(2) Recently, another trailer truck was involved in an accident. The trailer truck, parked by the side of the road, was loading a heavy piece of machinery. A few minutes later, a pickup truck slammed into the trailer truck; the pickup truck, which was carrying an entire family was totally rightoff. There were two kids in the van at the time and they suffered serious injuries and we're transported to the Victoria Hospital along with their parents.

Other incidents of truck drivers causing threat to public are:

(1) A truck driver travelling down south of the island with an intermodal container on a container chassis did not notice that one of the tires on the trailer bed was flat and was being ripped piece by piece on the highway. This was videoed by a passenger in a motor vehicle behind the truck and the video went viral on internet. Unfortunately, no one was injured.

(2) This next point is shocking. Another truck travelling down south of the island with an intermodal container was bolting on the highway with a motor vehicle; the truck driver was descending down the highway fast with a container and posing a risk to other motor vehicles and road users. The attempted vehicle the truck was racing overtook the truck a few minutes later. A video was also captured and went viral. No charges or arrest have been placed on the trucker.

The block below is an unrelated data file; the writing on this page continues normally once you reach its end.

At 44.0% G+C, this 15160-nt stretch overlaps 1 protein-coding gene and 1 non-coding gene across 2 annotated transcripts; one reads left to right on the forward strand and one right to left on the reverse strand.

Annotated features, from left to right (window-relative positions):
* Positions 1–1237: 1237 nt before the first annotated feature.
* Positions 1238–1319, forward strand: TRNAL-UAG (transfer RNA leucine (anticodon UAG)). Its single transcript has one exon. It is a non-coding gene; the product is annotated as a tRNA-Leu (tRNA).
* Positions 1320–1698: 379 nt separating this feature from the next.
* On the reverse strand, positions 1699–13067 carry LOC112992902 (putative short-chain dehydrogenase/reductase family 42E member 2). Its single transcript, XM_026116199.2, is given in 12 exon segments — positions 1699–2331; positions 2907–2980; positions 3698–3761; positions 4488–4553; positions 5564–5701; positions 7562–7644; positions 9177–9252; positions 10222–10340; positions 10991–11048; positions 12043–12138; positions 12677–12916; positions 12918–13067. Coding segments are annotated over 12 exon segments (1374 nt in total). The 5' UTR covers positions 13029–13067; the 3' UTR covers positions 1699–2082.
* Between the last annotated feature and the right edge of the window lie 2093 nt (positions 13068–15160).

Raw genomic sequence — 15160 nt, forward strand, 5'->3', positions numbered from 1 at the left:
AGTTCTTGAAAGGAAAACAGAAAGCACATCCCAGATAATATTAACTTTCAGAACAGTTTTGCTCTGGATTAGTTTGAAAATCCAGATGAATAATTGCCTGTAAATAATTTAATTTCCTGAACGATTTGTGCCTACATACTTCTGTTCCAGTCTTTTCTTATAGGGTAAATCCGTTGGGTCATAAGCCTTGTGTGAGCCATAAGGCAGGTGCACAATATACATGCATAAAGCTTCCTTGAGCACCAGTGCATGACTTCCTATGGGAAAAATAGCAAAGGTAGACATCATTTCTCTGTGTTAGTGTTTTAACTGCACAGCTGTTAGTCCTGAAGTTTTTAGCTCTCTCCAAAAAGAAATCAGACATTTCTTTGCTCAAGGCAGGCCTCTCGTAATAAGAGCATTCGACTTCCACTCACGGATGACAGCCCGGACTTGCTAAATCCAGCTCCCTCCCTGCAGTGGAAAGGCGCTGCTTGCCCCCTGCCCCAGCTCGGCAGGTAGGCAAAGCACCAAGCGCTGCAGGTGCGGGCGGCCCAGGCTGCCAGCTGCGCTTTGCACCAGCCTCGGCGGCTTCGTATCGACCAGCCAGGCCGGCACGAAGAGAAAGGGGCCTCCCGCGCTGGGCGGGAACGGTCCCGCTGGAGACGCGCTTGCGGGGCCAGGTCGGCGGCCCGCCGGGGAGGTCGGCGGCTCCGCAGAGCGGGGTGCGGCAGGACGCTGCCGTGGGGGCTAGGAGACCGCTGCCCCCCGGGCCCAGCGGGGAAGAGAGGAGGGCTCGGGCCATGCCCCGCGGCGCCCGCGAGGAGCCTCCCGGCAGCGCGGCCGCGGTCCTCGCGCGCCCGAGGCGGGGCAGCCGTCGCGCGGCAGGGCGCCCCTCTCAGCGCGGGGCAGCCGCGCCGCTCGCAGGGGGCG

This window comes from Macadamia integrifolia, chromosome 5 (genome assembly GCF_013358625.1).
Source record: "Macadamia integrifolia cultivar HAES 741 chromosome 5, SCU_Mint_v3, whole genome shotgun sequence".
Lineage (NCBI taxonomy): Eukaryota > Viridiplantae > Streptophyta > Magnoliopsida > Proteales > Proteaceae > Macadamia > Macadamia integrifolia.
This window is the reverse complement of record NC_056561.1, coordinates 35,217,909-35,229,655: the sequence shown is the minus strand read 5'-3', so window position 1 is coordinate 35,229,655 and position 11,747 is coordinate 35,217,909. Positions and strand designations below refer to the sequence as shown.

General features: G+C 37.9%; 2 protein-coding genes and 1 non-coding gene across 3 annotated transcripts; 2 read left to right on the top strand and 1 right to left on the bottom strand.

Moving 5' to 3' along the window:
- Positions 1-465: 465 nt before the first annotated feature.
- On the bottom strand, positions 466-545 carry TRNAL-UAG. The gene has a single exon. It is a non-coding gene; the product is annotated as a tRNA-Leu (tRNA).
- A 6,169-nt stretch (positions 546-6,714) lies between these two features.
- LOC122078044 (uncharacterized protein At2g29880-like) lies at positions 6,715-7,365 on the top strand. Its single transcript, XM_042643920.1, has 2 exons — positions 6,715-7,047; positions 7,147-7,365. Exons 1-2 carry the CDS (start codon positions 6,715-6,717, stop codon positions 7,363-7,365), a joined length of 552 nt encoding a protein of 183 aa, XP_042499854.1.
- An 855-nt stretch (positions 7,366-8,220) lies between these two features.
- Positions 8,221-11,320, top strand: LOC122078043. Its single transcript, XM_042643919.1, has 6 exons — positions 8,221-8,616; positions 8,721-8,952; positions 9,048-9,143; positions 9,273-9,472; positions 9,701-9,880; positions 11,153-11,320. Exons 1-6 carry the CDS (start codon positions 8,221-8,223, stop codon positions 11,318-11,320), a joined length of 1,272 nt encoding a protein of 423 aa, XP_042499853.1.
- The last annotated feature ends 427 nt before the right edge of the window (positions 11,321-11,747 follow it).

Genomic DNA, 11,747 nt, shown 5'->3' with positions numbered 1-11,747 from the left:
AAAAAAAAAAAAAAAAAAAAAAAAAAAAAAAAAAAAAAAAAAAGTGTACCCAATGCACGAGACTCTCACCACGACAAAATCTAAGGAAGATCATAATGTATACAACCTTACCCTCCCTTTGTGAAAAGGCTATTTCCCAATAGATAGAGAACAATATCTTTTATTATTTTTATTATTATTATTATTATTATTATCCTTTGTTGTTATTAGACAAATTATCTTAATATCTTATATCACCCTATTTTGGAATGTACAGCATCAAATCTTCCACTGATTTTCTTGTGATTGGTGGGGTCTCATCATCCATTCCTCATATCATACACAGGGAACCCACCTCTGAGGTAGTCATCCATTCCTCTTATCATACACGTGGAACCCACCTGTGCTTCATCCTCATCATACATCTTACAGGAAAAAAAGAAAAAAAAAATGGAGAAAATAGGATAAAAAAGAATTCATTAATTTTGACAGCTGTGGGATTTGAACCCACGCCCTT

DISTURBANCES

Residents and motor vehicle users have always been complaining about the loudness of these trucks when using the roads; the loudness of these trucks have caused many hearing problems and disturbances to homes, businesses and the nearby Victoria Hospital located to the road where trucks mainly pass. The noise of these trucks is mainly heard when they have a load on them which causes the truck to put power on the engine leading to the noise; also more noise is heard when the trucks have a bare chassis and traversing on rough roads e.g. when passing on the Millennium Highway. When the trucks pass on these rough roads the chassis passes in potholes which causes it to make the noise.


BENEFITS OF TRUCKING

Trucking in Saint Lucia is a growing industry; as the island develops and the population increases, there is growing need for the importation of goods and products. For this, more and more trucks are traversing our roadways and several trucks are being brought into the island. There are approxiamatly over 1000 trailer trucks on the island. On average, nearly 900 trucks traverse our roadways everyday, hauling containerised goods. On average a trucking company in Saint Lucia hauls 10-15 loads a day of imported containers from the islands seports.

PROBLEMS FACING THE INDUSTRY

Some problems facing the trucking industry in Saint Lucia are lack of workers and equipment.